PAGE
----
Articles | Volume 9, issue 13
Atmos. Chem. Phys., 9, 4239–4249, 2009
https://doi.org/10.5194/acp-9-4239-2009
Atmos. Chem. Phys., 9, 4239–4249, 2009
https://doi.org/10.5194/acp-9-4239-2009

  02 Jul 2009

02 Jul 2009

Effects of the 2006 El Niño on tropospheric ozone and carbon monoxide: implications for dynamics and biomass burning

S. Chandra1,2, J. R. Ziemke1,2, B. N. Duncan1,2, T. L. Diehl1,2, N. J. Livesey3, and L. Froidevaux3 S. Chandra et al.
  • 1Goddard Earth Sciences and Technology Center, University of Maryland Baltimore County, Baltimore, MD, USA
  • 2NASA Goddard Space Flight Center, Greenbelt, MD, USA
  • 3NASA Jet Propulsion Laboratory, Pasadena, CA, USA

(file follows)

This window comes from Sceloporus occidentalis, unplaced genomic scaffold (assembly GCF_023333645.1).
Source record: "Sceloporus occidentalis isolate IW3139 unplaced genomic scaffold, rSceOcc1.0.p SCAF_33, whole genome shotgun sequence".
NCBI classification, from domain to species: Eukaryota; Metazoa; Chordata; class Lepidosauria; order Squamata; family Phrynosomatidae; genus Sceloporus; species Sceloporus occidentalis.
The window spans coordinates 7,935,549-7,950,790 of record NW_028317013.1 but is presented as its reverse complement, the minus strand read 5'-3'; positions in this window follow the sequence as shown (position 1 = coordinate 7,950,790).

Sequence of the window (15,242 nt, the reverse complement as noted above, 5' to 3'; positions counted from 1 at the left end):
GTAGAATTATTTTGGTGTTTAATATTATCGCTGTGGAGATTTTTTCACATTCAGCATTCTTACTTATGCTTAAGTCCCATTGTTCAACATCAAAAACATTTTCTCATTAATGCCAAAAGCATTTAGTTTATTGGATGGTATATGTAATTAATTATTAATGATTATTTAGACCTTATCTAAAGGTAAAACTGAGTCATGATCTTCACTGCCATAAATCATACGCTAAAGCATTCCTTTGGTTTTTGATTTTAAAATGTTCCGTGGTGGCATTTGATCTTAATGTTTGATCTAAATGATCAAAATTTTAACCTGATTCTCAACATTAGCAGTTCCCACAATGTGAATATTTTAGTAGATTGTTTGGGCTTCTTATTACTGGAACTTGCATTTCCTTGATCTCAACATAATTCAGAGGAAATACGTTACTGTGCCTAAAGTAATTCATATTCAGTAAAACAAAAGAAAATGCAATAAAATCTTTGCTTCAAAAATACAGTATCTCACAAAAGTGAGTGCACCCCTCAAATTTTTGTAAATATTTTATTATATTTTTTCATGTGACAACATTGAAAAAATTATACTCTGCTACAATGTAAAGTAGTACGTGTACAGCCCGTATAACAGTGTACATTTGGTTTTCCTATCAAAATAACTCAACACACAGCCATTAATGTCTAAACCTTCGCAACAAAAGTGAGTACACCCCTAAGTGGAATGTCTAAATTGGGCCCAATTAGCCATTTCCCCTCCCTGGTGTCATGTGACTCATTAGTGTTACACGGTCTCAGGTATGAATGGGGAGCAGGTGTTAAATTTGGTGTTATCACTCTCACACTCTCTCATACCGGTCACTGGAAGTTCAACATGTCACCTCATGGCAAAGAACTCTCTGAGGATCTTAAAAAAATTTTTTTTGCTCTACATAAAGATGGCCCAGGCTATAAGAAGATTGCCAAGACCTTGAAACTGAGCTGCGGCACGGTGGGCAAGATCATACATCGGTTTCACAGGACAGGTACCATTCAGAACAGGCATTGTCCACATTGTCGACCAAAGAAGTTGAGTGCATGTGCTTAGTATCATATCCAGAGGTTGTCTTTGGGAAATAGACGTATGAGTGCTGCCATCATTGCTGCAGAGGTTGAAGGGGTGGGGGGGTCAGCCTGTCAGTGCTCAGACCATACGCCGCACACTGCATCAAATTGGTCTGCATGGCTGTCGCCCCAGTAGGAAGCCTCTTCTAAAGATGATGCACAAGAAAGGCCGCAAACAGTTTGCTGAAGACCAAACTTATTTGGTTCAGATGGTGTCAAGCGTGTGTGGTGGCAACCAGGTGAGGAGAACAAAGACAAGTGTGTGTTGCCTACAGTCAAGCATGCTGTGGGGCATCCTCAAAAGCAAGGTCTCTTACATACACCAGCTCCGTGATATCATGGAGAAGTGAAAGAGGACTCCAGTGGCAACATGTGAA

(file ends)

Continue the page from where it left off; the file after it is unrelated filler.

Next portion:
Abstract. We have studied the effects of the 2006 El Niño on tropospheric O3 and CO at tropical and sub-tropical latitudes measured from the OMI and MLS instruments on the Aura satellite. The 2006 El Niño-induced drought caused forest fires (largely set to clear land) to burn out of control during October and November in the Indonesian region. The effects of these fires are clearly seen in the enhancement of CO concentration measured from the MLS instrument. We have used a global model of atmospheric chemistry and transport (GMI CTM) to quantify the relative importance of biomass burning and large scale transport in producing observed changes in tropospheric O3 and CO. The model results show that during October and November biomass burning and meteorological changes contributed almost equally to the observed increase in tropospheric O3 in the Indonesian region. The biomass component was 4–6 DU but it was limited to the Indonesian region where the fires were most intense. The dynamical component was 4–8 DU but it covered a much larger area in the Indian Ocean extending from South East Asia in the north to western Australia in the south. By December 2006, the effect of biomass burning was reduced to zero and the observed changes in tropospheric O3 were mostly due to dynamical effects. The model results show an increase of 2–3% in the global burden of tropospheric ozone. In comparison, the global burden of CO increased by 8–12%.

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